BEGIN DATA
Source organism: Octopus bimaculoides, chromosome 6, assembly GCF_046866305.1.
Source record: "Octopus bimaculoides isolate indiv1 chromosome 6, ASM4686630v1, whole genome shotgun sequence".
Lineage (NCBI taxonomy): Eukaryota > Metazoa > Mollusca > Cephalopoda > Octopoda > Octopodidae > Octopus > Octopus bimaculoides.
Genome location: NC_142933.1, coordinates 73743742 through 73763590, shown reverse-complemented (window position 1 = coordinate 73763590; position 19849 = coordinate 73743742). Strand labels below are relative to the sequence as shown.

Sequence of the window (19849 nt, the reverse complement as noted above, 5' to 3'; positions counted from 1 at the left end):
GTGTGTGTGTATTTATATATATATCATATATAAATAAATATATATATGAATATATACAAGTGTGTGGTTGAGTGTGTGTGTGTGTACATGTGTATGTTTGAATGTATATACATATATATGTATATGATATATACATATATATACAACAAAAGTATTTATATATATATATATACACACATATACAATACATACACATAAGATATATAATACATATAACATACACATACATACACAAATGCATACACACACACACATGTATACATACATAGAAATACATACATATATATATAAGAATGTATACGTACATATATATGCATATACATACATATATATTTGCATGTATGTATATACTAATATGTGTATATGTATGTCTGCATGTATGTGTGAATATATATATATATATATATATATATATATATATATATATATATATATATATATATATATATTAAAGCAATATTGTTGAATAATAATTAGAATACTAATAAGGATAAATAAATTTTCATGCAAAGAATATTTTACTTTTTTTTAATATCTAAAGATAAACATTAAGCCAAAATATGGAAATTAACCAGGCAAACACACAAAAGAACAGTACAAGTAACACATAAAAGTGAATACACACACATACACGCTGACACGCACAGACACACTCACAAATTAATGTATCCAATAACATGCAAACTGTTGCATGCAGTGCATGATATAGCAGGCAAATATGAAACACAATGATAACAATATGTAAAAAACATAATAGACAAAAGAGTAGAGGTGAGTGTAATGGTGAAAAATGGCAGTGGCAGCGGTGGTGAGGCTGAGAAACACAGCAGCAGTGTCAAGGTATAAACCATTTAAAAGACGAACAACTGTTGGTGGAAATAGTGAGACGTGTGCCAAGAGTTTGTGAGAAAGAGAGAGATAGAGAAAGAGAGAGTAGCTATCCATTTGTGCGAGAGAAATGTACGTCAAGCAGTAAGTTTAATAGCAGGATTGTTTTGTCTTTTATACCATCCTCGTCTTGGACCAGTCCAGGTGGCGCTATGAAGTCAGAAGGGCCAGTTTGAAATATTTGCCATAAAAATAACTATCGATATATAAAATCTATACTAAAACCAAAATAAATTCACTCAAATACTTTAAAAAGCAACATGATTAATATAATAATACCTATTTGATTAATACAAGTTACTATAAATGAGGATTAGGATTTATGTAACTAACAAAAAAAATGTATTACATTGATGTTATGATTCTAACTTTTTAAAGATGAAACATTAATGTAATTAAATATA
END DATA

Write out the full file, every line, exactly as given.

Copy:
Source organism: Octopus bimaculoides, chromosome 6, assembly GCF_046866305.1.
Source record: "Octopus bimaculoides isolate indiv1 chromosome 6, ASM4686630v1, whole genome shotgun sequence".
Lineage (NCBI taxonomy): Eukaryota > Metazoa > Mollusca > Cephalopoda > Octopoda > Octopodidae > Octopus > Octopus bimaculoides.
Genome location: NC_142933.1, coordinates 73743742 through 73763590, shown reverse-complemented (window position 1 = coordinate 73763590; position 19849 = coordinate 73743742). Strand labels below are relative to the sequence as shown.

Sequence of the window (19849 nt, the reverse complement as noted above, 5' to 3'; positions counted from 1 at the left end):
GTGTGTGTGTATTTATATATATATCATATATAAATAAATATATATATGAATATATACAAGTGTGTGGTTGAGTGTGTGTGTGTGTACATGTGTATGTTTGAATGTATATACATATATATGTATATGATATATACATATATATACAACAAAAGTATTTATATATATATATATACACACATATACAATACATACACATAAGATATATAATACATATAACATACACATACATACACAAATGCATACACACACACACATGTATACATACATAGAAATACATACATATATATATAAGAATGTATACGTACATATATATGCATATACATACATATATATTTGCATGTATGTATATACTAATATGTGTATATGTATGTCTGCATGTATGTGTGAATATATATATATATATATATATATATATATATATATATATATATATATATATATATATATATTAAAGCAATATTGTTGAATAATAATTAGAATACTAATAAGGATAAATAAATTTTCATGCAAAGAATATTTTACTTTTTTTTAATATCTAAAGATAAACATTAAGCCAAAATATGGAAATTAACCAGGCAAACACACAAAAGAACAGTACAAGTAACACATAAAAGTGAATACACACACATACACGCTGACACGCACAGACACACTCACAAATTAATGTATCCAATAACATGCAAACTGTTGCATGCAGTGCATGATATAGCAGGCAAATATGAAACACAATGATAACAATATGTAAAAAACATAATAGACAAAAGAGTAGAGGTGAGTGTAATGGTGAAAAATGGCAGTGGCAGCGGTGGTGAGGCTGAGAAACACAGCAGCAGTGTCAAGGTATAAACCATTTAAAAGACGAACAACTGTTGGTGGAAATAGTGAGACGTGTGCCAAGAGTTTGTGAGAAAGAGAGAGATAGAGAAAGAGAGAGTAGCTATCCATTTGTGCGAGAGAAATGTACGTCAAGCAGTAAGTTTAATAGCAGGATTGTTTTGTCTTTTATACCATCCTCGTCTTGGACCAGTCCAGGTGGCGCTATGAAGTCAGAAGGGCCAGTTTGAAATATTTGCCATAAAAATAACTATCGATATATAAAATCTATACTAAAACCAAAATAAATTCACTCAAATACTTTAAAAAGCAACATGATTAATATAATAATACCTATTTGATTAATACAAGTTACTATAAATGAGGATTAGGATTTATGTAACTAACAAAAAAAATGTATTACATTGATGTTATGATTCTAACTTTTTAAAGATGAAACATTAATGTAATTAAATATA